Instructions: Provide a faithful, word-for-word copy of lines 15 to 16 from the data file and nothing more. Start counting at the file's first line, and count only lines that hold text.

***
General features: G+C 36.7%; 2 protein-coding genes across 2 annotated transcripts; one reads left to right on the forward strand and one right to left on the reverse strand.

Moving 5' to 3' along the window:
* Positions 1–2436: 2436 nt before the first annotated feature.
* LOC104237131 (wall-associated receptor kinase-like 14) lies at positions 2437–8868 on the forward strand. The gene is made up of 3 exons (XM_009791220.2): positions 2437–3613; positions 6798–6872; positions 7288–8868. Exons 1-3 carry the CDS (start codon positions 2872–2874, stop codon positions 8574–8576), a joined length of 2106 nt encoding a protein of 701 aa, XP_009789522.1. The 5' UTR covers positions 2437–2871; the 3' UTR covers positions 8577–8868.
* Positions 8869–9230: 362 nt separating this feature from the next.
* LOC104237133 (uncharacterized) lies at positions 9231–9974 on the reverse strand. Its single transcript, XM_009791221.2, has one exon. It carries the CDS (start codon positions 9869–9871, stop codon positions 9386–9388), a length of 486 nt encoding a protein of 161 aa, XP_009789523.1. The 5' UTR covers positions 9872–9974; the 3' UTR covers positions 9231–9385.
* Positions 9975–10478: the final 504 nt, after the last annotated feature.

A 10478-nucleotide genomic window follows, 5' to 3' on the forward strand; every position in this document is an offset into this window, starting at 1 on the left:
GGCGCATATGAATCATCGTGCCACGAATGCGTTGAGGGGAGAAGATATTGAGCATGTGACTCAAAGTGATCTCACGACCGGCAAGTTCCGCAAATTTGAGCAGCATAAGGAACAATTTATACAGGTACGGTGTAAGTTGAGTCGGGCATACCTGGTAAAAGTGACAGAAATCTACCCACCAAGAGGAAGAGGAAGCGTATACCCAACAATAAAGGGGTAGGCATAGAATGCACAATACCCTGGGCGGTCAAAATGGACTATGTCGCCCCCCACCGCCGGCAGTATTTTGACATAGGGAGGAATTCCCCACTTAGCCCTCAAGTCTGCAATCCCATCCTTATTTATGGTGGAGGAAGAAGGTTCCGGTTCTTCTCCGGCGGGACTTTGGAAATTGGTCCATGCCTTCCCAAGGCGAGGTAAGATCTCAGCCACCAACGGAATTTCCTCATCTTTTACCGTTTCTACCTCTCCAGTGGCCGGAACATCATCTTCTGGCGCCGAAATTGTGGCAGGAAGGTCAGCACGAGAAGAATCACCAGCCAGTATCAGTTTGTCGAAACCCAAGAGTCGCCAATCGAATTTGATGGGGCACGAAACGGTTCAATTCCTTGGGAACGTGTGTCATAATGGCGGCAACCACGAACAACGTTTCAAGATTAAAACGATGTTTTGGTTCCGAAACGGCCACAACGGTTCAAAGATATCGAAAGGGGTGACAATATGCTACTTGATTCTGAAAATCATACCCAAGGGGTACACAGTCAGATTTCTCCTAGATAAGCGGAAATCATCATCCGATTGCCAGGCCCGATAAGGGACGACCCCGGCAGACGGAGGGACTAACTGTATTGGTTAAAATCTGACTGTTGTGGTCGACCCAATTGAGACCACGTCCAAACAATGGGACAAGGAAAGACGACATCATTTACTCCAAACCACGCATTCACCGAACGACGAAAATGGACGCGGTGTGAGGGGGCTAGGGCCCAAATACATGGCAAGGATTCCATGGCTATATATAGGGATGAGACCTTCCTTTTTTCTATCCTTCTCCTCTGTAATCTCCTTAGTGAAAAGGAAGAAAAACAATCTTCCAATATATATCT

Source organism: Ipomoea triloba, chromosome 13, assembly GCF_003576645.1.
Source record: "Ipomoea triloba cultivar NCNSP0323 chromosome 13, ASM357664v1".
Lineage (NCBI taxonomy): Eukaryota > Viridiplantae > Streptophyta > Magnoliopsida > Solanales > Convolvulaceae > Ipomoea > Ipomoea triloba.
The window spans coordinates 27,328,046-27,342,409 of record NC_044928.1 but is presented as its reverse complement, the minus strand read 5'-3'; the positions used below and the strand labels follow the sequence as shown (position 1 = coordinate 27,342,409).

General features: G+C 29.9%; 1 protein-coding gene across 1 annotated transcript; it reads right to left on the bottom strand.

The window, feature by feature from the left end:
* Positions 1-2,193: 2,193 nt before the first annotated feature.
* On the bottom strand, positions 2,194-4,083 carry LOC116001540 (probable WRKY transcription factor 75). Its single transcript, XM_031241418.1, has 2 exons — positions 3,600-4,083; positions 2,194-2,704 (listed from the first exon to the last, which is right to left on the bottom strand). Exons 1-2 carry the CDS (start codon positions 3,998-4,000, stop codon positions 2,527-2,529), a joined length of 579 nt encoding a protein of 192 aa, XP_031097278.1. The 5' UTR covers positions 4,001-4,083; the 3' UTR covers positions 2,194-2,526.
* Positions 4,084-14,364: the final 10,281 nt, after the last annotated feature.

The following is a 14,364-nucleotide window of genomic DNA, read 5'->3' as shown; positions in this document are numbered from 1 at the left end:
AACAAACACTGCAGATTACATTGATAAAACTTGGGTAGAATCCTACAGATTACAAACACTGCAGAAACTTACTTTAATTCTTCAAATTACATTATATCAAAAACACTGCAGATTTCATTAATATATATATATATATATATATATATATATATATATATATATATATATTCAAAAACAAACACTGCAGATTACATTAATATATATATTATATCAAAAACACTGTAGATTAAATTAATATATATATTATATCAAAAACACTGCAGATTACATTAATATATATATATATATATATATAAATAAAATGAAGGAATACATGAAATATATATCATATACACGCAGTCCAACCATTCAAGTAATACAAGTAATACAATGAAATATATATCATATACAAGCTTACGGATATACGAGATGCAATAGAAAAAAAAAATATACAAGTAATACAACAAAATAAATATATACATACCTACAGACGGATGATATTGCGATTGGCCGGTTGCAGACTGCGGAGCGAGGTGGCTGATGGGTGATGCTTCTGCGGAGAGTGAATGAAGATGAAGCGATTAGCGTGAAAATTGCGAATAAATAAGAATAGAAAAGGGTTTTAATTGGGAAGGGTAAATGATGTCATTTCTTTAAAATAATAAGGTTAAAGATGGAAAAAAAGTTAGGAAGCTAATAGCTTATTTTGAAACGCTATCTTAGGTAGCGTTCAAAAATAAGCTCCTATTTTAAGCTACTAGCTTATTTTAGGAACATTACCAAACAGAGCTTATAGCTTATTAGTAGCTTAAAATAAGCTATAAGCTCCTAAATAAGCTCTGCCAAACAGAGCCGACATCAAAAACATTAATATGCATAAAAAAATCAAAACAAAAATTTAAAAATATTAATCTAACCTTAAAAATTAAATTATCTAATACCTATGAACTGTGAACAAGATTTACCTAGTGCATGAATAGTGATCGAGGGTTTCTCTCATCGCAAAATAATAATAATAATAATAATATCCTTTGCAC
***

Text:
The window, feature by feature from the left end:
* Positions 1-2,193: 2,193 nt before the first annotated feature.